Instead of preparing for a playoff run, LeBron James is mostly spending the spring playing hoops with his teenage sons and enjoying tea time with his young daughter. And when he isn't binge-watching “Tiger King” with his wife, he is scanning the news for information on whether the coronavirus pandemic will allow the Los Angeles Lakers to finish their impressive season chasing an NBA championship. James is still optimistic about the Lakers' future, but he also knows safety comes first. “I don’t think I’ll be able to have any closure if we do not have an opportunity to finish this season,” James said from his home Wednesday on a conference call with Lakers beat reporters. The Lakers were cruising toward their first playoff berth since 2013 when the NBA season was suspended March 11. They have the Western Conference’s best record at 49-14, leading the second-place Clippers (44-20) by 5 1/2 games and trailing only Milwaukee (53-12) in the overall league standings. The Lakers did it following a thorough roster turnover last summer headlined by the arrival of Anthony Davis. They also persevered through a stressful preseason trip to China, followed by the death of franchise icon Kobe Bryant in a helicopter crash in January. James' 17th NBA season is obviously unique for many reasons, but he is uncommonly proud of what the Lakers have accomplished so far. “I can have some satisfaction on what our team has been able to do this year (with) a first-year coach, first-year system, a whole new coaching staff, bringing on so many new pieces to our team this year,” James said. “I honestly didn’t think that we would be able to come together as fast as we did, just having so many new pieces (and) bringing in Anthony. He spent seven years in New Orleans, so he was coming into a new system, playing along with myself, and how we would be able to come together? I thought it would take us a lot longer than it did, but I was wrong. I was very wrong about that.” And then all that good work abruptly stopped four weeks ago. Two unidentified Lakers players subsequently tested positive for coronavirus, but the Lakers say James and his teammates are all healthy after they completed their 14-day isolation. James will be deeply disappointed if the Lakers don't get a chance to test themselves during a playoff run, yet he realizes what's most important in the upcoming weeks and months. James initially expressed reluctance about playing games in empty arenas, or the possibility of NBA teams gathering in the same city to complete the season in a form of sports quarantine. The 16-time All-Star selection now says he is up for anything that's safe and smart. “If it’s in one single, isolated destination, if it’s Las Vegas or somewhere else that can hold us and keep us in the best possible chance to be safe, not only on the floor but also off the floor as well, then those conversations will be had,” James said. “Once this thing gets a good handle on it and the people in the higher ranks understand it, if they know we are safe, then we can make the next step. But the safety is always the most important, and then we go from there.” James isn't yet back at work with Mike Mancias, his personal trainer. Instead, he says he is training with his wife, Savannah, and playing plenty of hoops with Bronny James, their 15-year-old son, at a thoroughly sterilized court owned by a friend. He also shoots hoops outside at his own home with the whole family. James is doing weekly meditation, but says his mental state is outstanding thanks to his family. He has frequently spoken about missing time with loved ones during the grind of the NBA season, so he is enjoying this intensive togetherness with his kids. “They wake up every day in a positive mind frame,” James said with a laugh. “Maybe one reason is they’re not actually in school, so I know they get to sleep in a lot more now. But also they’re just so appreciative of life. ... Just being able to see my kids wake up with that positive attitude helps. For me, I wake up, I’m able to get a nice breakfast, and then I train. And when I’m training, I’m always in a very positive state of mind.” ___ More AP NBA: https://apnews.com/NBA and https://twitter.com/AP_Sports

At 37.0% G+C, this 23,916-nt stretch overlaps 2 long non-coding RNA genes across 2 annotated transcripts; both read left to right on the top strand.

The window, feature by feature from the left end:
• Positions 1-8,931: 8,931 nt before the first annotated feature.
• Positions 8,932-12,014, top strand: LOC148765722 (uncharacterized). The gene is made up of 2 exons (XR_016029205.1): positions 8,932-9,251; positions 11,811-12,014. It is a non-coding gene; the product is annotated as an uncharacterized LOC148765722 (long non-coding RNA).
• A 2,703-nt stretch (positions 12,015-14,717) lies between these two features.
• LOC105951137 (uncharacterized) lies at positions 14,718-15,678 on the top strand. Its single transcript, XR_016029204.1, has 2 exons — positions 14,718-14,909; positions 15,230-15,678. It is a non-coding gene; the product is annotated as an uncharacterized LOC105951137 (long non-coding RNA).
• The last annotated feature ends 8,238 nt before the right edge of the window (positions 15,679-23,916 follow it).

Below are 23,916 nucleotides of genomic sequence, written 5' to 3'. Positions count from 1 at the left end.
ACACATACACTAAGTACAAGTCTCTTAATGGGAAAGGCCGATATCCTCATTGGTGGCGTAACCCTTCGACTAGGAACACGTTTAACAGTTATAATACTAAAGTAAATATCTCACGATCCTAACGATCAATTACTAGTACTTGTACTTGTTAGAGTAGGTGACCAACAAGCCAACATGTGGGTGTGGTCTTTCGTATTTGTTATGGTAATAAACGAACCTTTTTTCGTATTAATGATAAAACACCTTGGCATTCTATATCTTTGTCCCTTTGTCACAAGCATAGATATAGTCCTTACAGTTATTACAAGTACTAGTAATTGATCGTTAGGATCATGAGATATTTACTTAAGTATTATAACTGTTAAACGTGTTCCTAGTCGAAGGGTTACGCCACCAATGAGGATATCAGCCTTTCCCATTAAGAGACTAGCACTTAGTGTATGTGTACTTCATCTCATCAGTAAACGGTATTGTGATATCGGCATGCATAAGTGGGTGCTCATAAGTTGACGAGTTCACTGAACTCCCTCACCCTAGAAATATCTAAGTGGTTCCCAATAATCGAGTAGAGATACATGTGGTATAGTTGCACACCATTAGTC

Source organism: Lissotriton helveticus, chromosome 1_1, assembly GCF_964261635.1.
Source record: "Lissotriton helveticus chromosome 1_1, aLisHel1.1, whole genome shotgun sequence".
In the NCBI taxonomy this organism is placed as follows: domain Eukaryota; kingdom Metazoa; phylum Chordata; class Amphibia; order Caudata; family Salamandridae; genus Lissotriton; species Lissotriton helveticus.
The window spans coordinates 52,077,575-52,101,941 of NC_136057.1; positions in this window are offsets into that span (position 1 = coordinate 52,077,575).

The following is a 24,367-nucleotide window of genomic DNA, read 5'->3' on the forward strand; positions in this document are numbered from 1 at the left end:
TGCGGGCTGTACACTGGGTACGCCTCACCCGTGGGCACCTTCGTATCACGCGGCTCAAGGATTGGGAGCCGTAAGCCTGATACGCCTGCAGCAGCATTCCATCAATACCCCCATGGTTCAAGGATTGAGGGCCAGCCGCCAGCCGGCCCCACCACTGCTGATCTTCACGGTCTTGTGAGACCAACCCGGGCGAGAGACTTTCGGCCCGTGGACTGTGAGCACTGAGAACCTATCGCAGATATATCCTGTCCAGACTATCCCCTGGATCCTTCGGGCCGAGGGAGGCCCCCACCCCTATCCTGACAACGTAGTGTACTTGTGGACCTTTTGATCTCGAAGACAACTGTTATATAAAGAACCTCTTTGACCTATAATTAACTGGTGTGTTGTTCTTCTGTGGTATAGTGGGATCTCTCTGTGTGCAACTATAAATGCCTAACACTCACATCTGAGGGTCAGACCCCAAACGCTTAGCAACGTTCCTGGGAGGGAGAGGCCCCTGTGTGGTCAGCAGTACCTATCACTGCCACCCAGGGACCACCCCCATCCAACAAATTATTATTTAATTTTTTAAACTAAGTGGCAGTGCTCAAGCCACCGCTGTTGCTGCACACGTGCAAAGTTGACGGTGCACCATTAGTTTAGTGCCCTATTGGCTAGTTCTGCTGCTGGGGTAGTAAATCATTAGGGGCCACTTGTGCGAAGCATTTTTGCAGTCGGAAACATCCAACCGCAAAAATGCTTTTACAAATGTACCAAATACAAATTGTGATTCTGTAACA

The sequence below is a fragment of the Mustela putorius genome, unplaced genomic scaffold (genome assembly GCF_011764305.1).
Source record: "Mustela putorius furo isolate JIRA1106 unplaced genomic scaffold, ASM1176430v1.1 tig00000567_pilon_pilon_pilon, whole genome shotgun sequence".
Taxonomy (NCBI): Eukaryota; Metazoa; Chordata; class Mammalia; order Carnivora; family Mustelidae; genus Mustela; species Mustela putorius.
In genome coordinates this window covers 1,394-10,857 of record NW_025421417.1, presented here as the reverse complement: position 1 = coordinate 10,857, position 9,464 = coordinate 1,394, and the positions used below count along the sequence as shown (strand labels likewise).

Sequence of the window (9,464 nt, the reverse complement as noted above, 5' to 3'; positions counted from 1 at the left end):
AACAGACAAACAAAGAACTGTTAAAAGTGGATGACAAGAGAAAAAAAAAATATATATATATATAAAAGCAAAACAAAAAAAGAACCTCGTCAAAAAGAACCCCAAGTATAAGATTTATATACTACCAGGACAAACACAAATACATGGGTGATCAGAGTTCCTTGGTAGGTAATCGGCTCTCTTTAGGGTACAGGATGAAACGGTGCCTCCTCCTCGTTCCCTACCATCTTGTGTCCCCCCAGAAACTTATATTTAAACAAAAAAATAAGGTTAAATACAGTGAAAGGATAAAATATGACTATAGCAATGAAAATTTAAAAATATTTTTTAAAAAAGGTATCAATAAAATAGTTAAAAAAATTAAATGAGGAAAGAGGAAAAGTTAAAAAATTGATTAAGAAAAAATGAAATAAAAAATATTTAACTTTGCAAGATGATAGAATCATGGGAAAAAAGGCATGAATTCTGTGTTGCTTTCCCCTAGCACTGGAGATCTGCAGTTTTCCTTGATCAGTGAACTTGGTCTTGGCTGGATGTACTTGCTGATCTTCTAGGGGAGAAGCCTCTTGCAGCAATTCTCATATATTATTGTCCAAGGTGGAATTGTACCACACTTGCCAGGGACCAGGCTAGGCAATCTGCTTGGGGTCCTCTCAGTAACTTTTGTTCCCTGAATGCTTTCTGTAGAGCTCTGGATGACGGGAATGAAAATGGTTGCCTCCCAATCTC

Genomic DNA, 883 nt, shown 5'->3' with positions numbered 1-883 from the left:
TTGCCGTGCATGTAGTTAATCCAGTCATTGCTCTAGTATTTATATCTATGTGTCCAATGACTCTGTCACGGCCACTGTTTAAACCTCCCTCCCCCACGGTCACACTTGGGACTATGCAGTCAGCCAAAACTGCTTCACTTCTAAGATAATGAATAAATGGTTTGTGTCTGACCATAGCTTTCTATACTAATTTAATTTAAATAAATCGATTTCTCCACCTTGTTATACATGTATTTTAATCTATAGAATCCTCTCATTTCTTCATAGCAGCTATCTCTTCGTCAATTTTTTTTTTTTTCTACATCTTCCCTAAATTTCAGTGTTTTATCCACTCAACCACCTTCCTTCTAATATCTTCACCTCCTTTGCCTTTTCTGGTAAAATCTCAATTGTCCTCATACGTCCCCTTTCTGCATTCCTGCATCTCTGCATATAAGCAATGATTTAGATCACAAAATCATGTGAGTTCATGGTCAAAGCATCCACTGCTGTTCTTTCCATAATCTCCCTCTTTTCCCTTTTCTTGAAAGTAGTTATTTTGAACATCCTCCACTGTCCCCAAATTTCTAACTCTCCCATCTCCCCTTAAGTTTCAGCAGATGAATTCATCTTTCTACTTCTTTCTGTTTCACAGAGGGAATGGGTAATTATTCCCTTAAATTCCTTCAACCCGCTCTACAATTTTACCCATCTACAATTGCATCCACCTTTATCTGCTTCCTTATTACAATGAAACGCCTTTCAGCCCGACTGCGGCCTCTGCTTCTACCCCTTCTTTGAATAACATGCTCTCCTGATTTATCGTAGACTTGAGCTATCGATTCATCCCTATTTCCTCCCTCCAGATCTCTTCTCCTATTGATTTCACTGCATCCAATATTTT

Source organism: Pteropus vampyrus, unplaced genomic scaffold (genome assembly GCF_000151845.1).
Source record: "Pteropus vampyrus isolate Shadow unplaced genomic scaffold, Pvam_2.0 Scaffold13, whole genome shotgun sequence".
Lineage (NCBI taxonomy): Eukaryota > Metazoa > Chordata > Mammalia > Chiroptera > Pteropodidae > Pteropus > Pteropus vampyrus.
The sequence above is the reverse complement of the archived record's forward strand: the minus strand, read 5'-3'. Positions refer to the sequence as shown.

Former Texas Rangers star Josh Hamilton has been indicted on a felony charge of injury to a child after his teenage daughter accused him of beating her. A Tarrant County grand jury indicted the 38-year-old Hamilton on Monday. He remains free on $30,000 bond after he turned himself in to authorities on Oct. 30. If convicted, he faces a prison sentence of two to 10 years in prison. Hamilton's attorneys say the Texas Rangers Hall of Famer is innocent of the charge. His 14-year-old daughter told her mother, Hamilton’s ex-wife, that her father struck her after he became enraged by a comment from her. According to an affidavit by a Keller Police Department detective, Hamilton’s daughter told police that he went on a rampage Sept. 30. She says she made a comment to Hamilton that upset him, so he threw a full water bottle overhand at her, hitting her in the chest, then cursed and shouted at her. He pulled away the chair on which she rested her feet and threw it, breaking the chair, she told detectives. It didn’t hit her, but he then grabbed her by the shoulders and lifted her from the chair on which she sat. She fell to the floor, and he lifted her up, threw her over his shoulder and carried her to her bedroom. The girl said at this point she was telling Hamilton, “I’m sorry.” Upon reaching her bedroom door, he tossed the teen onto her bed, pressed her face onto the mattress and began hitting her legs with an open hand and closed fist. She said that after he finished striking her, he told her, “I hope you go in front of the f---ing judge and tell him what a terrible dad I am so I don’t have to see you anymore and you don’t have to come to my house again.” As he left the room, Hamilton's daughter said he told her to gather her things for school. When she replied that she had already put them in the car, he responded, “Well, aren’t you just the perfect child.” After Hamilton was the first overall pick out of high school in the 1999 amateur draft by Tampa Bay, his career was nearly destroyed by cocaine and alcohol addiction. He returned to baseball with Cincinnati and made his big league debut in 2007, when he hit 19 homers in 90 games before being traded to the Rangers. He was part of their only two World Series teams (2010 and 2011) and was an All-Star five seasons in a row. An awe-inspiring display in the Home Run Derby at Yankee Stadium in 2008 was a highlight of his career, when the first-time All-Star led the American League with 130 RBI while hitting .304 with 32 homers in his first full season. He hit four homers in the 2010 AL Championship Series and had a four-homer game at Baltimore in 2012. Hamilton left the Rangers in free agency, signing a $125 million, five-year deal with the Los Angeles Angels before the 2013 season. He was recovering from shoulder surgery when the Angels traded him back to Texas in 2015 after his two injury-plagued seasons with Los Angeles. He played 50 games for Texas in 2015 but never again after he underwent surgery at least three times afterward.
Kobe Bryant is back atop the best-seller lists, days after the late Los Angeles Lakers superstar was selected to the Hall of Fame. The latest release from Bryant’s Granity Studios, “The Wizenard Series: Season One” will debut at No. 1 on The New York Times’ middle-grade hardcover list that will be published April 19. Earlier this week, it had already hit No. 1 on Amazon’s bestseller list for children’s basketball books. Bryant and daughter Gianna were among nine who died in a helicopter crash in late January Season One, the latest installment of Bryant’s Wizenard story line that follows the progress of a young basketball player dealing with various trials and tribulations, was released last week. Bryant’s company describes it as “a story of strain and sacrifice, supernatural breakthroughs, and supreme dedication to the game.” Bryant was the series creator and envisioned the story lines. Other books created by Bryant’s content company soared in popularity in the days following the basketball legend’s death in a helicopter crash on Jan. 26. Those other books from Granity to make best-seller lists earlier this year include “Epoca: The Tree Of Ecrof,” “Legacy And The Queen” and “The Wizenard: Training Camp” — the prequel to this best-seller. Bryant’s 2018 book “The Mamba Mentality: How I Play” was also a best-seller and has been on Amazon’s top lists for much of this year as well. Much of Granity's work has continued after Bryant's death, including installments of the “Detail” sports analysis series of programs on ESPN. Granity, after Bryant's death, said it would continue his mission of “using creative education to inspire people to be the best versions of themselves.” Bryant won five NBA titles with the Los Angeles Lakers, retiring in 2016 to spend his full-time focus on Granity and his passion for content and storytelling. The two-time Olympic gold medalist also was an Academy Award winner in 2018, and this past weekend was announced as a member of the Naismith Memorial Basketball Hall of Fame’s Class of 2020. ___ More AP coverage of the life and death of Kobe Bryant: https://apnews.com/KobeBryant ___ More AP NBA: https://apnews.com/NBA and https://twitter.com/AP_Sports